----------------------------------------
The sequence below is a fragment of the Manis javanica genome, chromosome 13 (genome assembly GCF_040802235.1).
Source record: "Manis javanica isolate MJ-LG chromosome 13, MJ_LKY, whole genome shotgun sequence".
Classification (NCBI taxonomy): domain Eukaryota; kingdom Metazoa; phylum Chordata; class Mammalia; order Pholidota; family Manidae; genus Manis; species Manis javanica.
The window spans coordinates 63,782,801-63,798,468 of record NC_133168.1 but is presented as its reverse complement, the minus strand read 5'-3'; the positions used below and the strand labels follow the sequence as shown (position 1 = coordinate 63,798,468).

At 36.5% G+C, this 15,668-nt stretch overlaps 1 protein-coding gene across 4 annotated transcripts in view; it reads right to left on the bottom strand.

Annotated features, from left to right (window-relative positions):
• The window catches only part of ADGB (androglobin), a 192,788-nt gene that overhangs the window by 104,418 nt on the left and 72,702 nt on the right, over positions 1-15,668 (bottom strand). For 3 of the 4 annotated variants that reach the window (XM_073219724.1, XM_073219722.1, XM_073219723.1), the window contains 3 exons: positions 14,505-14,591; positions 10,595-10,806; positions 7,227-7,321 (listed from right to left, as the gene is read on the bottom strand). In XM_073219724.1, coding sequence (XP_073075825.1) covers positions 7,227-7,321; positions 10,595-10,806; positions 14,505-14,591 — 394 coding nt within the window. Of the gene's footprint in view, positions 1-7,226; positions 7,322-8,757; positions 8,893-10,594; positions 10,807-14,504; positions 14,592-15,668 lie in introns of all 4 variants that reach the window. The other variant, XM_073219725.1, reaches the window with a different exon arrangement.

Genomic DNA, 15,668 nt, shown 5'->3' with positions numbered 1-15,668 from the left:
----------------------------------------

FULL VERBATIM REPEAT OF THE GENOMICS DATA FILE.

The sequence below is a fragment of the Manis javanica genome, chromosome 13 (genome assembly GCF_040802235.1).
Source record: "Manis javanica isolate MJ-LG chromosome 13, MJ_LKY, whole genome shotgun sequence".
Classification (NCBI taxonomy): domain Eukaryota; kingdom Metazoa; phylum Chordata; class Mammalia; order Pholidota; family Manidae; genus Manis; species Manis javanica.
The window spans coordinates 63,782,801-63,798,468 of record NC_133168.1 but is presented as its reverse complement, the minus strand read 5'-3'; the positions used below and the strand labels follow the sequence as shown (position 1 = coordinate 63,798,468).

At 36.5% G+C, this 15,668-nt stretch overlaps 1 protein-coding gene across 4 annotated transcripts in view; it reads right to left on the bottom strand.

Annotated features, from left to right (window-relative positions):
• The window catches only part of ADGB (androglobin), a 192,788-nt gene that overhangs the window by 104,418 nt on the left and 72,702 nt on the right, over positions 1-15,668 (bottom strand). For 3 of the 4 annotated variants that reach the window (XM_073219724.1, XM_073219722.1, XM_073219723.1), the window contains 3 exons: positions 14,505-14,591; positions 10,595-10,806; positions 7,227-7,321 (listed from right to left, as the gene is read on the bottom strand). In XM_073219724.1, coding sequence (XP_073075825.1) covers positions 7,227-7,321; positions 10,595-10,806; positions 14,505-14,591 — 394 coding nt within the window. Of the gene's footprint in view, positions 1-7,226; positions 7,322-8,757; positions 8,893-10,594; positions 10,807-14,504; positions 14,592-15,668 lie in introns of all 4 variants that reach the window. The other variant, XM_073219725.1, reaches the window with a different exon arrangement.

Genomic DNA, 15,668 nt, shown 5'->3' with positions numbered 1-15,668 from the left: